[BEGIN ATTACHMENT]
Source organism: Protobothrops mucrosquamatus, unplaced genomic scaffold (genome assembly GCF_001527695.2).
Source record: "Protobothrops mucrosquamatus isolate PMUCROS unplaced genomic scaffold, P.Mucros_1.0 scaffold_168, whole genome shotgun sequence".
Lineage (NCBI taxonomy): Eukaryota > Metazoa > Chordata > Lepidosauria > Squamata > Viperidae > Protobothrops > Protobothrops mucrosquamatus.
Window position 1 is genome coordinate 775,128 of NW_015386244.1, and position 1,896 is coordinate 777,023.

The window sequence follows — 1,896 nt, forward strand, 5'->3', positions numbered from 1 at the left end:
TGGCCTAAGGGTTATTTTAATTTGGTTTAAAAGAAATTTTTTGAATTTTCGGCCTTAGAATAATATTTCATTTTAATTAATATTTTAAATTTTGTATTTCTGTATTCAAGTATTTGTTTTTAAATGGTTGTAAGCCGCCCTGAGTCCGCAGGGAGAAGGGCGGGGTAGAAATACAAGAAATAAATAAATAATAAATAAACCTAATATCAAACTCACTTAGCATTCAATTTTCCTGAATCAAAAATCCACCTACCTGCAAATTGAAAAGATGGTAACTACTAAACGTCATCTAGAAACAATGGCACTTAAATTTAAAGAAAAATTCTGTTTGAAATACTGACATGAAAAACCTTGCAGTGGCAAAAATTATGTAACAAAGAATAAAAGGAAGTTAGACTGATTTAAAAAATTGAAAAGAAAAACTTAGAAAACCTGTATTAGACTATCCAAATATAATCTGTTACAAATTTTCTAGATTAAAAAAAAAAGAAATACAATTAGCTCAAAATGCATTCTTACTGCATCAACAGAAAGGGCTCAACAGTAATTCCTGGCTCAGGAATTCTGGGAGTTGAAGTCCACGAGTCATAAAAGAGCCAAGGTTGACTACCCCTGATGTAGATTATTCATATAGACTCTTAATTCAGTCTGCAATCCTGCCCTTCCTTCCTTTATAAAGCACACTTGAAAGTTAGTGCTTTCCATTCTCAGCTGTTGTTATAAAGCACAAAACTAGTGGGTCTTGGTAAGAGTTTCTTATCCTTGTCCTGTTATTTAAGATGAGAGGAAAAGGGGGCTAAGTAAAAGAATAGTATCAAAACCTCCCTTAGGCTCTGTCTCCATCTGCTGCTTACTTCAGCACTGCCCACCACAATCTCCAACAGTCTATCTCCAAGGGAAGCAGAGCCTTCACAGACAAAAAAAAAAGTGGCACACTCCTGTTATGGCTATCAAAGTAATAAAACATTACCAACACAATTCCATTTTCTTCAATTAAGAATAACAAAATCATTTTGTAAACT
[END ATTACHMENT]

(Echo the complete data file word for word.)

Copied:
Source organism: Protobothrops mucrosquamatus, unplaced genomic scaffold (genome assembly GCF_001527695.2).
Source record: "Protobothrops mucrosquamatus isolate PMUCROS unplaced genomic scaffold, P.Mucros_1.0 scaffold_168, whole genome shotgun sequence".
Lineage (NCBI taxonomy): Eukaryota > Metazoa > Chordata > Lepidosauria > Squamata > Viperidae > Protobothrops > Protobothrops mucrosquamatus.
Window position 1 is genome coordinate 775,128 of NW_015386244.1, and position 1,896 is coordinate 777,023.

The window sequence follows — 1,896 nt, forward strand, 5'->3', positions numbered from 1 at the left end:
TGGCCTAAGGGTTATTTTAATTTGGTTTAAAAGAAATTTTTTGAATTTTCGGCCTTAGAATAATATTTCATTTTAATTAATATTTTAAATTTTGTATTTCTGTATTCAAGTATTTGTTTTTAAATGGTTGTAAGCCGCCCTGAGTCCGCAGGGAGAAGGGCGGGGTAGAAATACAAGAAATAAATAAATAATAAATAAACCTAATATCAAACTCACTTAGCATTCAATTTTCCTGAATCAAAAATCCACCTACCTGCAAATTGAAAAGATGGTAACTACTAAACGTCATCTAGAAACAATGGCACTTAAATTTAAAGAAAAATTCTGTTTGAAATACTGACATGAAAAACCTTGCAGTGGCAAAAATTATGTAACAAAGAATAAAAGGAAGTTAGACTGATTTAAAAAATTGAAAAGAAAAACTTAGAAAACCTGTATTAGACTATCCAAATATAATCTGTTACAAATTTTCTAGATTAAAAAAAAAAGAAATACAATTAGCTCAAAATGCATTCTTACTGCATCAACAGAAAGGGCTCAACAGTAATTCCTGGCTCAGGAATTCTGGGAGTTGAAGTCCACGAGTCATAAAAGAGCCAAGGTTGACTACCCCTGATGTAGATTATTCATATAGACTCTTAATTCAGTCTGCAATCCTGCCCTTCCTTCCTTTATAAAGCACACTTGAAAGTTAGTGCTTTCCATTCTCAGCTGTTGTTATAAAGCACAAAACTAGTGGGTCTTGGTAAGAGTTTCTTATCCTTGTCCTGTTATTTAAGATGAGAGGAAAAGGGGGCTAAGTAAAAGAATAGTATCAAAACCTCCCTTAGGCTCTGTCTCCATCTGCTGCTTACTTCAGCACTGCCCACCACAATCTCCAACAGTCTATCTCCAAGGGAAGCAGAGCCTTCACAGACAAAAAAAAAAGTGGCACACTCCTGTTATGGCTATCAAAGTAATAAAACATTACCAACACAATTCCATTTTCTTCAATTAAGAATAACAAAATCATTTTGTAAACT